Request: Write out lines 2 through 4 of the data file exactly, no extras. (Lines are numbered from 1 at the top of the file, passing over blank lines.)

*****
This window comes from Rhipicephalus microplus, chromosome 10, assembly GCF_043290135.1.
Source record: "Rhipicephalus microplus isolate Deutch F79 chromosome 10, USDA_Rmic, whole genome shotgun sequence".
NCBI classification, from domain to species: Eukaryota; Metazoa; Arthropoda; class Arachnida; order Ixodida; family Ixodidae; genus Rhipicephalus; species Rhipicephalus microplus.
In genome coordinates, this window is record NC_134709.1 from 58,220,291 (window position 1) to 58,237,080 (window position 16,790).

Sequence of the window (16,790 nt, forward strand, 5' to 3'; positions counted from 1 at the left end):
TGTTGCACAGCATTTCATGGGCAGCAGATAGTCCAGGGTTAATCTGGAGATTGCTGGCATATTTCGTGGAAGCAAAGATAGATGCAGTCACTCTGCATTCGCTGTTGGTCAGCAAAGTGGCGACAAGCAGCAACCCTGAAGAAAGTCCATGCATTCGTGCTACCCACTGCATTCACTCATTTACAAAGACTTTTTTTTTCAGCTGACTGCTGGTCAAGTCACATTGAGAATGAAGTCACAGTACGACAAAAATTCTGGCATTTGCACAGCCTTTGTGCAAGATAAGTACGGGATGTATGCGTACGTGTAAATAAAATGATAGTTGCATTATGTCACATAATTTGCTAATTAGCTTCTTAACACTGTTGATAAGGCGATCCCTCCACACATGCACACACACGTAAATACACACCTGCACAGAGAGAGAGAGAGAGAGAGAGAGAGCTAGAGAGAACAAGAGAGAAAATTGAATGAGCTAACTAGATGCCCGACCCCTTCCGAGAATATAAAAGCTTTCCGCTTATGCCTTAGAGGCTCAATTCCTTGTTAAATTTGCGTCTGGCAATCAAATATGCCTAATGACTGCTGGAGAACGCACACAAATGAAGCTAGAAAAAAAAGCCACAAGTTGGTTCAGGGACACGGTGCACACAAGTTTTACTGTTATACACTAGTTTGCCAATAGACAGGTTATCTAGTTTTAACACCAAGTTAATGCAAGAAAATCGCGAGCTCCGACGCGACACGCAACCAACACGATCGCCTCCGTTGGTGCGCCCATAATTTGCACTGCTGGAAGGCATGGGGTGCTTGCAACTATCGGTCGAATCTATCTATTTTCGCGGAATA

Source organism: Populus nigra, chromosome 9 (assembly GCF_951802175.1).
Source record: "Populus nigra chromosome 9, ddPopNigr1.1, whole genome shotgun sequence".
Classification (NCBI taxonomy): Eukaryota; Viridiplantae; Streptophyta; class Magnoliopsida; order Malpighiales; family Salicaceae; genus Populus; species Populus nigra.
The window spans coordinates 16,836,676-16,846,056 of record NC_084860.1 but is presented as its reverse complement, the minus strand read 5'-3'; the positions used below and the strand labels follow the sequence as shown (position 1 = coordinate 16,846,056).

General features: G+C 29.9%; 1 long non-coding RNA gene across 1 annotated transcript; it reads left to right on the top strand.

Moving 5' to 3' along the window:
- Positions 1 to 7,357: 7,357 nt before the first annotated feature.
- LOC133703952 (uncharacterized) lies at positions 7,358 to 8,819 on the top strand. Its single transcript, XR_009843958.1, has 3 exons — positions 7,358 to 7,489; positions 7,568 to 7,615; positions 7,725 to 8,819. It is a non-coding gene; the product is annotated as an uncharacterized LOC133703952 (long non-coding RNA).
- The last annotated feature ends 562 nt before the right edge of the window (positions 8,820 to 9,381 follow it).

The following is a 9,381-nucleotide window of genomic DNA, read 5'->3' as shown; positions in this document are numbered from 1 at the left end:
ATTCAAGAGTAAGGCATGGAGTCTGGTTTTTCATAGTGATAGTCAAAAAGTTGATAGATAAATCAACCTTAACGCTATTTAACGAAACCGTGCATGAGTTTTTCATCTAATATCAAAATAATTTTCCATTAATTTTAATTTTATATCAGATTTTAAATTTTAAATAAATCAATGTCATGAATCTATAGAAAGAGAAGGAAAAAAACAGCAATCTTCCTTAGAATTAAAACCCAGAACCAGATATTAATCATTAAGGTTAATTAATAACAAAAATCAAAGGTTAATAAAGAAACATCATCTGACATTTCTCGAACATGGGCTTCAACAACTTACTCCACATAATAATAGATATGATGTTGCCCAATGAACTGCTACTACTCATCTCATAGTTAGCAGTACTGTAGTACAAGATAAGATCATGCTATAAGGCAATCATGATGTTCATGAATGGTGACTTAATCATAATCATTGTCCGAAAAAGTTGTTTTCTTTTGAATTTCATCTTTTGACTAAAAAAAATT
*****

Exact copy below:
Source record: "Rhipicephalus microplus isolate Deutch F79 chromosome 10, USDA_Rmic, whole genome shotgun sequence".
NCBI classification, from domain to species: Eukaryota; Metazoa; Arthropoda; class Arachnida; order Ixodida; family Ixodidae; genus Rhipicephalus; species Rhipicephalus microplus.
In genome coordinates, this window is record NC_134709.1 from 58,220,291 (window position 1) to 58,237,080 (window position 16,790).